The results of this study are consistent with the findings of Tsai et al., [7] study, the best cut-off scores were selected 8 for GCS and 13 for APACHE II compared to 8.5 for GCS and 13.5 for APACHE II in our study; They noted there may be a tendency indicating the superiority of GCS over APACHE model (AUC: GCS 92.2%, 95% CI: 83.4-100.0, P = 0.003; APACHE II 88.4%, 95% CI: 67.2-100.0, P = 0.006) that is similar to our findings too (AUC: GCS 86.1%; APACHE II 85.7%). In two other studies, [8],[14] the cut off score for GCS was 5 (AUC: 88% and 86%) and for APACHE II was 19 and 17, retrospectively (both AUC: 84%). Chou et al., [9] noted good sensitivity and specificity for both models, like our findings. Similar to our results, in Kim and Kim study, [30] there was a statistically significant difference between GCS and length of ICU stay in two groups of patients. The results of study conducted by Khwannimit and Geater, [16] were unlike ours, their study implemented in Thailand and APACHE II had excellent discrimination (AUC: 0.91, P < 0.001), but poor calibration (Hosmer-Lemeshow statistic was 66.59, P < 0.001), moreover, completing the study, Cerro et al., [17] cited that APACHE II had no consistent performance for calibration and discrimination so concluded its application in emergency and in-hospital patients is limited. Perhaps these discrepancies can be explained by the fact that a scoring system based on a testing and validation set from one population when transferred to another population without modification will often lose predictive accuracy. Therefore, even if initially the model discriminates well, it is possible that following an improvement or deterioration in quality of care the performance of the model would change and would result in reducing applicability of the severity of illness scoring system to the situation. These problems may be overcome by recalibrating the model frequently to take into account changes in quality of care and improved survival.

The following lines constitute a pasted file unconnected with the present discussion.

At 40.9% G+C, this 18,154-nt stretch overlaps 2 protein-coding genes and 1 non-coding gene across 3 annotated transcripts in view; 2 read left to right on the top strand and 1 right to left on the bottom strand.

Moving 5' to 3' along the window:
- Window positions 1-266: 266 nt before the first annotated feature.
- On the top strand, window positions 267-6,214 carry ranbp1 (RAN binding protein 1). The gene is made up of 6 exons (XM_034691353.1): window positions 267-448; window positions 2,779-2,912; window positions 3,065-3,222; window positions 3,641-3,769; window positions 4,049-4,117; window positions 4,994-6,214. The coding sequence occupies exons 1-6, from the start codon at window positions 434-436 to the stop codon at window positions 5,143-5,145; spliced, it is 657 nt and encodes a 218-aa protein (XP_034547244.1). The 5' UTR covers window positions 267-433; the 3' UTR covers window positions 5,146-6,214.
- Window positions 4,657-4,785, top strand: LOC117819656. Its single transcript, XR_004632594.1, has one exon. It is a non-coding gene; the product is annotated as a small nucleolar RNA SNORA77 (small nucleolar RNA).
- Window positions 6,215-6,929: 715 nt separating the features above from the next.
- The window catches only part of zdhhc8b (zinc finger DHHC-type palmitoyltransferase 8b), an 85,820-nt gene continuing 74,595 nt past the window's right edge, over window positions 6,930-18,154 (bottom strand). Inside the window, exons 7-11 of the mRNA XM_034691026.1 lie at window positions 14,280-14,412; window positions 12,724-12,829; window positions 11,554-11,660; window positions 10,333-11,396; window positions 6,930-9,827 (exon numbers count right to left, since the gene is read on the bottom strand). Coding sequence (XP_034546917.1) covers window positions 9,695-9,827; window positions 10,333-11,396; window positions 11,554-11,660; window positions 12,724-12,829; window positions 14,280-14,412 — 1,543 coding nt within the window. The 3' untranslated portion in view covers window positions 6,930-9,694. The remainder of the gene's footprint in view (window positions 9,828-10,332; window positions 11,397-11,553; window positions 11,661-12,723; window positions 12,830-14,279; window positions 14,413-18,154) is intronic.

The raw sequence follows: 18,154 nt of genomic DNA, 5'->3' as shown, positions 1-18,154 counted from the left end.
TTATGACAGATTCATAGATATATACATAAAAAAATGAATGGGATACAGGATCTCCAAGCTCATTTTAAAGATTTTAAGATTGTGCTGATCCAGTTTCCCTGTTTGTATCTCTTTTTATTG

The present study has several limitations. First, the study conducted at a single center with a limited sample size: Sample size is known to have a major influence on the measured calibration when using the Hosmer-Lemeshow goodness-of-fit test. Second, as a single-center study, there may be bias with regard to case mix, quality of ICU care and ICU policy. A multi-center study would mitigate the concerns over case mix and benefit from a larger sample size. Discrimination of the models is dependent on both the nature of the population being evaluated and the quality of care being rendered so as to improve the predictive accuracy of these models in an individual ICU such as ours, it may be necessary to customize the models, or perhaps to utilize scoring systems specific for particular disease conditions to estimate mortality.


  Conclusion Top


The findings from the present study confirmed that the APACHE II and GCS with good discrimination and calibration are useful tools for the assessment of PACU outcomes. Although both models fit very well to PACU populations, the GCS had better discrimination and calibration; moreover it is simple and economical yet reliable model to predict outcomes in PACU.